...99(SAS No. 99) to improve investor confidence and the auditing function’s ability to detect material frauds. The intent of this thesis was to look at the fraudulent factors associated with several recent corporate frauds and compare them to the standards set by SAS No. 99. Through the analysis conducted, this thesis looks at the relationships between pressures, opportunities, and rationalizations made during the act of fraud. Table of Contents ABSTRACT ii INTRODUCTION 1 Sarbanes – Oxley Act of 2002 (SOX) 1 Statement of Auditing Standards Number 99 (SAS No. 99) 4 Parts of the Fraud Triangle 5 Types of Fraud 11 INSTANCES OF FRAUD 13 Enron Corporation 13 Adelphia Communications Corporation 17 AOL Time Warner, Inc. 20 Bristol-Myers Squibb Company 25 Global Crossing Limited 27 K-Mart 30 Tyco International, Ltd. 34 WorldCom 37 HealthSouth Corporation 41 CONCLUSION 45 Appendix: SOX Titles and Sections List 48 Works Cited 52 INTRODUCTION Between the years 1998 and 2002, the United States suffered a time in which several large companies engaged in...

Words: 11749 - Pages: 47

Premium Essay

Case Analysis on Bristol Meyers Squibb 2011

...Bristol Meyers Squibb Company – 2011 Forest David A. Case Abstract Bristol Meyers Squibb (BMY) is a comprehensive strategic management case that includes the company’s year-end 2010 financial statements, organizational chart, competitor information and more. The case time setting is the year 2011. Sufficient internal and external data are provided to enable students to evaluate current strategies and recommend a three-year strategic plan for the company. Headquartered in New York, New York, BMY’s common stock is publicly traded under the ticker symbol BMY. Headquartered in New York City, Bristol-Myers Squibb is a huge pharmaceutical firm with such blockbuster cardiovascular drugs as Plavix and Avapro for hypertension. BMY also produces antipsychotic medication Abilify and HIV treatments Reyataz and Sustiva. BMY also has excellent products in immunoscience, metabolics, neuroscience, oncology, and virology. BMY has 12 manufacturing plants worldwide and conducts research and development in four countries, sells its products globally; the US accounts for two thirds of BMY’s sales. B. Vision Statement (proposed) To become the number one drug manufacturer in the world. C. Mission Statement (proposed) We at Bristol-Myers Squibb pride ourselves with providing high-quality and innovative medicines (2) for our customers (1). We globally (3) perform research to aid in the finding of cures for serious ailments. We use the most advanced equipment (4) and people to ensure......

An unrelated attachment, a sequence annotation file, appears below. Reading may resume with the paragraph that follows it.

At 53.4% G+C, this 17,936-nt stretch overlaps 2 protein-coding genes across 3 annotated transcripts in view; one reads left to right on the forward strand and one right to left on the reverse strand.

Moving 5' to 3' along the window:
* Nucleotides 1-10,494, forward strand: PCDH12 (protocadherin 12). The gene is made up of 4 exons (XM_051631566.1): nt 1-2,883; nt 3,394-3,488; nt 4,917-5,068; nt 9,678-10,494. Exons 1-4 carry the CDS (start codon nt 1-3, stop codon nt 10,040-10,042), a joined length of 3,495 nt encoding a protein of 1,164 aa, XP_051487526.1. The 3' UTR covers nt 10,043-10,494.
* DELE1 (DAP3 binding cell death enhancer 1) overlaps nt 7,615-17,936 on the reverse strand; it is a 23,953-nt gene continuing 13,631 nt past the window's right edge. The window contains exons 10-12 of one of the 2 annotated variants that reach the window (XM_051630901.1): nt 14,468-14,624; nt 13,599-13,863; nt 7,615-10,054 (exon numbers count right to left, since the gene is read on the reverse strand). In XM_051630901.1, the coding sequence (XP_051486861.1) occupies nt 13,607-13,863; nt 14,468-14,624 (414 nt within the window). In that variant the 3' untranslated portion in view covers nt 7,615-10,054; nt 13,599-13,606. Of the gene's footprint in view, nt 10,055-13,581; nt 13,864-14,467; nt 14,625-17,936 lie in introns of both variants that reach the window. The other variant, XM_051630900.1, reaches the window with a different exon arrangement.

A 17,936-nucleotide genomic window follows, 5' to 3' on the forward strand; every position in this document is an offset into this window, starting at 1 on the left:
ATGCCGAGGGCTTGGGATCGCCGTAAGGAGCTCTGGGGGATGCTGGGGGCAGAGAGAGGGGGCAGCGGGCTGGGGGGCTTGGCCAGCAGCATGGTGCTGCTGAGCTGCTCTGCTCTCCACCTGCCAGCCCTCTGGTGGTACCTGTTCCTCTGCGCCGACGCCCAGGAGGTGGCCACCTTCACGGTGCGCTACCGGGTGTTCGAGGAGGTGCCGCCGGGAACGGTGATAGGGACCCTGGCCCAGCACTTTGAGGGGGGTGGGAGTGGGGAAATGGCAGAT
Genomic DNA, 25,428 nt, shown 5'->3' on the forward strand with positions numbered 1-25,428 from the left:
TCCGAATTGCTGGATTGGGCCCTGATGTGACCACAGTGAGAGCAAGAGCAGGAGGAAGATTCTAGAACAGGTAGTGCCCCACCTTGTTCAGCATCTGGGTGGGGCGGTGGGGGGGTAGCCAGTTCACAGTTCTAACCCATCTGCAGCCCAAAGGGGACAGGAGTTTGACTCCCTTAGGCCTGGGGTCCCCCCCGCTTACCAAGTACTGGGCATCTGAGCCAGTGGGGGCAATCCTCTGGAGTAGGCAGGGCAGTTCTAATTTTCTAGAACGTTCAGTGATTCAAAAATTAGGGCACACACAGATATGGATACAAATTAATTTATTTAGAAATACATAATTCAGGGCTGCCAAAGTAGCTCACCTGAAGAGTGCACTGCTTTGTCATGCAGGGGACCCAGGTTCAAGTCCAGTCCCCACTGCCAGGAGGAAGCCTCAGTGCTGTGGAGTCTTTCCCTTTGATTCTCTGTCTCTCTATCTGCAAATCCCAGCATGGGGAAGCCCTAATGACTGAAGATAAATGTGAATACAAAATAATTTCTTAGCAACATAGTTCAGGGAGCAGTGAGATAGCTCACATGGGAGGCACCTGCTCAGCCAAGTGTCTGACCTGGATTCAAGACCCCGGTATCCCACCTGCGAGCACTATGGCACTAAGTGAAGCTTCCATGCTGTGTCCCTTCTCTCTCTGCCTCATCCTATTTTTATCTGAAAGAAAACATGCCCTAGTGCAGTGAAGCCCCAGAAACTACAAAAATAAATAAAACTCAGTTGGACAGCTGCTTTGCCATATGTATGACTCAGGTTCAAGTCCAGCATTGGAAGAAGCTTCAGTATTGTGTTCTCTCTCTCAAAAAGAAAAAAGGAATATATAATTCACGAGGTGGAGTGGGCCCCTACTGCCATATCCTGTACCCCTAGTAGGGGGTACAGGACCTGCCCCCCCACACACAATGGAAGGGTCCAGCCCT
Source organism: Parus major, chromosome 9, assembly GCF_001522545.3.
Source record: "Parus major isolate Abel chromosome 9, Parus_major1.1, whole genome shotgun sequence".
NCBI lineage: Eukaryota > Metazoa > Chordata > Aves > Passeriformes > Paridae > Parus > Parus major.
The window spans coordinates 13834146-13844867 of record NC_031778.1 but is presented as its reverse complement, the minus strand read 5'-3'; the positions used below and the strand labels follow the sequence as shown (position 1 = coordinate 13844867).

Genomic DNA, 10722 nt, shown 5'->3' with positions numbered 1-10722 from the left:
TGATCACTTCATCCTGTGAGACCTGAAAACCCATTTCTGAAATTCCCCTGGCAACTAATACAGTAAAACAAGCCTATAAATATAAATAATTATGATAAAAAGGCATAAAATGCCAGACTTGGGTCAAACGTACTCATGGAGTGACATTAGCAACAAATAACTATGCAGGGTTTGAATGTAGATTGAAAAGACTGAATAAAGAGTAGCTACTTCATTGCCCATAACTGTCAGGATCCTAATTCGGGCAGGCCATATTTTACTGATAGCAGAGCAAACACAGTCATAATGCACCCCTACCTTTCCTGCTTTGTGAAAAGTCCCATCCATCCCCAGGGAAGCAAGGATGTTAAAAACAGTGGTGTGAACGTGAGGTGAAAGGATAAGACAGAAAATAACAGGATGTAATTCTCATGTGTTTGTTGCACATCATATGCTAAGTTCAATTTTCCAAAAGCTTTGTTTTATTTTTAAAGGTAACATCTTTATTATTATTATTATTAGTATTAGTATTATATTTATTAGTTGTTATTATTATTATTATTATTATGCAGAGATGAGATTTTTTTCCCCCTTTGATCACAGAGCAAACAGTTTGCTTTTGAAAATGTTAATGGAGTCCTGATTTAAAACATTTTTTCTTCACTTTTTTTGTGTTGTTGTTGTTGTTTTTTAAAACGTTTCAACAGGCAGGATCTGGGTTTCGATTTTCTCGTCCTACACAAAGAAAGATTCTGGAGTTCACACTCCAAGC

Words: 1728 - Pages: 7

Free Essay

Leadership Transformation

...Drivers, start your engines! NASCAR is defined by speed, adrenaline, and heart pumping action as cars zoom around the track at speeds up to 220 miles per hour. It is apparent why over six million people tune in to these races across the country. Although most of the glory goes to the winning driver, the entire crew is what makes these victories possible. As an intern for a company that works for NASCAR I have seen many different leadership skills and techniques that are applied throughout the industry. As a company and industry it has been able to grow and develop using these skills. Transformational leadership is the motivation, morale, and performance of followers through a variety of techniques. The best way to achieve transformational leadership in NASCAR is teamwork. Teamwork is essential in a business with so many varying elements; a driver needs a pit crew, vehicle engineers, a crew chief, and many other behind-the-scenes team members. But it takes much more than just the crew members for a racing team to be successful. The key to high performance in this industry is finding a racing team that has positive norms, cohesion, and innovation. One way to develop a high performance team is to look at the business as an open system. This means that the entire industry of NASCAR can only sustain itself by interacting with its environments and each team should view itself this way as well. NASCAR crews must be aware that their environment is constantly affecting the...

Words: 1230 - Pages: 5